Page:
Fei Miao is an Assistant Professor of the Department of Computer Science & Engineering, and she is also affiliated to the Department of Electrical & Computer Engineering, University of Connecticut since 2017. Her research interests lie in the intersection of control, optimization, and machine learning with application in cyber-physical systems efficiency, safety, and security. She has received a couple of awards from NSF, including S&AS, CPS, and S&CC programs. She received a Ph.D. degree, and the “Charles Hallac and Sarah Keil Wolf Award for Best Doctoral Dissertation” in Electrical and Systems Engineering, with a dual Master degree in Statistics at Wharton School from the University of Pennsylvania. She received a B.S. degree majoring in Automation from Shanghai Jiao Tong University. She was a postdoc researcher at the GRASP Lab and the PRECISE Lab of UPenn, from September 2016 to August 2017. She was a Best Paper Award Finalist at the 6th ACM/IEEE International Conference on Cyber-Physical Systems (ICCPS) in 2015.

CITRIS Research Exchange - Yana Feldman, Oct 30

Wed, 2019-10-30 22:35
"A Multimodal-Deep Learning System for Monitoring Nuclear Proliferation Activities Using Open Sources"


About the Talk:

As the amount of available data increases, the human ability to locate, process, and analyze it is strained and eventually overwhelmed. To address this challenge for nonproliferation analysts, we have been designing a large-scale multimodal retrieval system to help analysts triage and search open source science, technology, transaction, and news data for indicators of nuclear proliferation capabilities and activities. Our system relies on a set of deep neural networks (DNNs) trained to evaluate conceptual similarities across data modalities, e.g. text, image, video. These DNNs can be used to search and prioritize data, according to a nuclear fuel cycle (NFC) process template, that are conceptually closest to the seed query items regardless of data modality. We evaluate the system's ability to retrieve NFC related data that have been purposely hidden in collections of unrelated background data. Quantitative and qualitative results for text-to-image, image-to-image, and image-to-video retrievals are demonstrated.

Speaker:

Yana Feldman, Nonproliferation and International Safeguards Analyst, Lawrence Livermore National Laboratory
LinkedIn: https://www.linkedin.com/in/yana-feldman-44baa99/

About CITRIS Research Exchange:

Launched in 2008, CITRIS Research Exchange delivers fresh perspectives on information technology and society from distinguished academic, industry, and civic leaders. CITRIS Research Exchange is free and open to the public. Each one-hour seminar starts at 12 pm and is hosted at the Banatao Auditorium in Sutardja Dai Hall on the UC Berkeley campus unless otherwise noted. Register by the Monday prior to the event to receive lunch.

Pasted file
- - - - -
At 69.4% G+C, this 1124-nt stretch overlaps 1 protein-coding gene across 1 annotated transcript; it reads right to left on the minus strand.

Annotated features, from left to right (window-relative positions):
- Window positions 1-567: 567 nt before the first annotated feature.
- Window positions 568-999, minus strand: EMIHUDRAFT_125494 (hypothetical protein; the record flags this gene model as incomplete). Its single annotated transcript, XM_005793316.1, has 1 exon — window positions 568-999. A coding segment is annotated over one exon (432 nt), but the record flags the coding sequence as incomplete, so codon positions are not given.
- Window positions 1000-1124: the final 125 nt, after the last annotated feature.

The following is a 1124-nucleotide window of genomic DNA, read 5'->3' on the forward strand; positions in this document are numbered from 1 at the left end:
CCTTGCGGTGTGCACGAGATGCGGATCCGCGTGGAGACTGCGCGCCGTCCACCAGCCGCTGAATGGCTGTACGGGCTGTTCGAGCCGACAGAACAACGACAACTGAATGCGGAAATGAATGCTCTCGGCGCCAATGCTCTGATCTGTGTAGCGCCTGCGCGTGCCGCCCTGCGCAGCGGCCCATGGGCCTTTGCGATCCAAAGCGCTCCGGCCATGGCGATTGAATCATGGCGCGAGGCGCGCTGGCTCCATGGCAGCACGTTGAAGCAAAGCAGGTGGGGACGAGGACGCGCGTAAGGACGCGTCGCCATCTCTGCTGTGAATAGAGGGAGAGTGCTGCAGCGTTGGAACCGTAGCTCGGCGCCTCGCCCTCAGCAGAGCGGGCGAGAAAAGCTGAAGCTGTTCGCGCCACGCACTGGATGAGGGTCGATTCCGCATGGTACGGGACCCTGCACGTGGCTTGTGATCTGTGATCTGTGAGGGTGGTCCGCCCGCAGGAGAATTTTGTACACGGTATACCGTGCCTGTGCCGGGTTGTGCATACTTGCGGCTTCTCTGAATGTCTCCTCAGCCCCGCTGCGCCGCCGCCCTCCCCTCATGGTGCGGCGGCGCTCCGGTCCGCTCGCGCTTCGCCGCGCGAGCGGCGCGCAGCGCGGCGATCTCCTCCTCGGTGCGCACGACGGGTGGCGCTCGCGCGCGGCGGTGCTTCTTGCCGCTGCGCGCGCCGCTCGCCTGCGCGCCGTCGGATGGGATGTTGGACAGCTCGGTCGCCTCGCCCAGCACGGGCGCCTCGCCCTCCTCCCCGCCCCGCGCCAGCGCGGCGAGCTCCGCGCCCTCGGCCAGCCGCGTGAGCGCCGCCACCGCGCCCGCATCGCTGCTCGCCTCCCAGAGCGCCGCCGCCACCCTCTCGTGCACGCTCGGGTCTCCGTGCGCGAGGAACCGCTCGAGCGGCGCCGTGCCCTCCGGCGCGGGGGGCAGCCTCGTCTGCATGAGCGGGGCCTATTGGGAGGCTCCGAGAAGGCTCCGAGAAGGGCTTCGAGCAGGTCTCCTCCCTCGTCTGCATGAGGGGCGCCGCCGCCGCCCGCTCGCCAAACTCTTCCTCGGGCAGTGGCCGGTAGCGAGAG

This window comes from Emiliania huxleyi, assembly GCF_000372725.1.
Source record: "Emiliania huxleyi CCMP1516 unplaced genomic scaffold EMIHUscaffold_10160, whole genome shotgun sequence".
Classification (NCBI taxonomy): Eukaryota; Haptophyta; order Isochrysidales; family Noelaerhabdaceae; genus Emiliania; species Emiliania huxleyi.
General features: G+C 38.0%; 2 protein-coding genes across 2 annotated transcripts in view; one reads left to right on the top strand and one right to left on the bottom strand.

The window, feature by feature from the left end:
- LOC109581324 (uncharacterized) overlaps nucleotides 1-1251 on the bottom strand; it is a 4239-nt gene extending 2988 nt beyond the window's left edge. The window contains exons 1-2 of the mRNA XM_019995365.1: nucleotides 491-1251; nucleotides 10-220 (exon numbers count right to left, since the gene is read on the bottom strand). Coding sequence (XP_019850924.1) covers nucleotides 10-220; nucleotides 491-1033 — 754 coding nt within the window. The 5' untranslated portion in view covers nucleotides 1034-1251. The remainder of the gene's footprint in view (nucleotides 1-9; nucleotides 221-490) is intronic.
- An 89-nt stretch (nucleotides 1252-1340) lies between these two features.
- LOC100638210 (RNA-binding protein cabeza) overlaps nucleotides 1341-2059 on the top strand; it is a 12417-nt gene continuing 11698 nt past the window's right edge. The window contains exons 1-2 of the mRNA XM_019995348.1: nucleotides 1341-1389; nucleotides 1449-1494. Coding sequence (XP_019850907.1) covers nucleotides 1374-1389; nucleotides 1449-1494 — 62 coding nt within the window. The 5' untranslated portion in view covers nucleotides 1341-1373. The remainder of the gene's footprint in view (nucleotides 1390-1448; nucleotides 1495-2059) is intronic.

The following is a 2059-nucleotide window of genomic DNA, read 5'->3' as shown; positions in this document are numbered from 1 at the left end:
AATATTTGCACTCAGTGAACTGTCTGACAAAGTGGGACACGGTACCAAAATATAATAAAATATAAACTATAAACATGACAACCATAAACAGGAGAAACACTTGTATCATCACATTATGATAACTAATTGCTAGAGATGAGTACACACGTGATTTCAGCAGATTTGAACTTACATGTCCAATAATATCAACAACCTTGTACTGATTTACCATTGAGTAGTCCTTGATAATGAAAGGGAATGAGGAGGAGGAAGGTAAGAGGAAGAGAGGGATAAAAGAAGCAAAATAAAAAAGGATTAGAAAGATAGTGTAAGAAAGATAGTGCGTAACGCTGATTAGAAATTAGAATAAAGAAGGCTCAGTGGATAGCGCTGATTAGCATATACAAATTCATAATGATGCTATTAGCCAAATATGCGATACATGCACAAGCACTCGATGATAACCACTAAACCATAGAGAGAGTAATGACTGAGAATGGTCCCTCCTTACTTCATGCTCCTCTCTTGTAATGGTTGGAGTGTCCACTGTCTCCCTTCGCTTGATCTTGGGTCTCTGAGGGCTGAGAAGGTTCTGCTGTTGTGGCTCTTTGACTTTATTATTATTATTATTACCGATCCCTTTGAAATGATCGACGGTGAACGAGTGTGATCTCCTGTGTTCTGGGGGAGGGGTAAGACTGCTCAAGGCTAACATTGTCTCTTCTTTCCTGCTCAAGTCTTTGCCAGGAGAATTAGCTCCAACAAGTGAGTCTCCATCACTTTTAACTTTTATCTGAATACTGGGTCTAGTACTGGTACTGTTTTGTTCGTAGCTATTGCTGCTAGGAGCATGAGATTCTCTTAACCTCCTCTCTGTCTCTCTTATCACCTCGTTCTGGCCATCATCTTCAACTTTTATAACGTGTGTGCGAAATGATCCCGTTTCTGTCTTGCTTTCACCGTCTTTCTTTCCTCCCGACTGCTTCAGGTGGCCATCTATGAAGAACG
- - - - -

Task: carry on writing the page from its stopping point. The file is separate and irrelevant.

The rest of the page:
Modeling Human Distraction in the Car Due to Acoustic Annoyances, Oct 25

Fri, 2019-10-25 22:31
UC Berkeley's Ruzena Bajcsy will present Modeling Human Distraction in the Car Due to Acoustic Annoyances at 4 p.m. Oct. 18 at the ITS Transportation Seminar in 290 Hearst Memorial Mining Building.

Abstract: In this presentation we shall review the predictability of safe driving with safety guarantees and investigate the effects of the driver state using a control theoretic driver’s model. For safe driving, others have used visual data, while auditory information has been neglected. Here, we explore the effect of sound and its annoyance on the driver with respect to safety considerations, using psychoacoustic parameters.

Bio: During Ruzena Bajcsy’s 50 years of robotics research, she has pursued research in connecting perception and action, motivated by psychology (J.J. Gibson) and biology. She has investigated this line of research in several applications using different computational models, such as discrete event models and hybrid systems. This work was all done at the University of Pennsylvania’s GRASP laboratory. Upon arrival at UC Berkeley, she focused on modeling people, again using robotic technology, by modeling driver attention during driving, as well as in human-robot interaction. In both of these applications, she has found it necessary to employ planning, perception, and action. This project draws on recent work in animal behavioral studies, especially as they pertain to navigation. Moving forward, the project hopes to validate some algorithms that mimic related animal behavior.

A Geometric Method of Hoverability Analysis for Multirotor UAVs, Oct 22

Tue, 2019-10-22 22:31
Abstract: This talk presents a novel geometric method to investigate what structure of multirotor unmanned aerial vehicles (UAVs) can achieve stable hovering, i.e., hoverability. The hoverability is indispensable for a multirotor UAV to conduct its task safely, and even when a rotor fails, it should be satisfied to prevent an accident. The proposed geometric method reveals the relationship between the position of the center of mass (CoM) and the rotor placement of a multirotor UAV to satisfy the hoverability, which can be applied to a multirotor UAV with any number and position of rotors. This talk also provides its application to investigation of a robust structure against rotor failures. Furthermore, a quantitative measure of the hoverability is newly presented based on the proposed analysis method. It enables us to design a multirotor UAV with an optimal structure in the sense of the hoverability. Finally, experimental validation is performed by using a hexrotor UAV whose CoM position is intentionally shifted.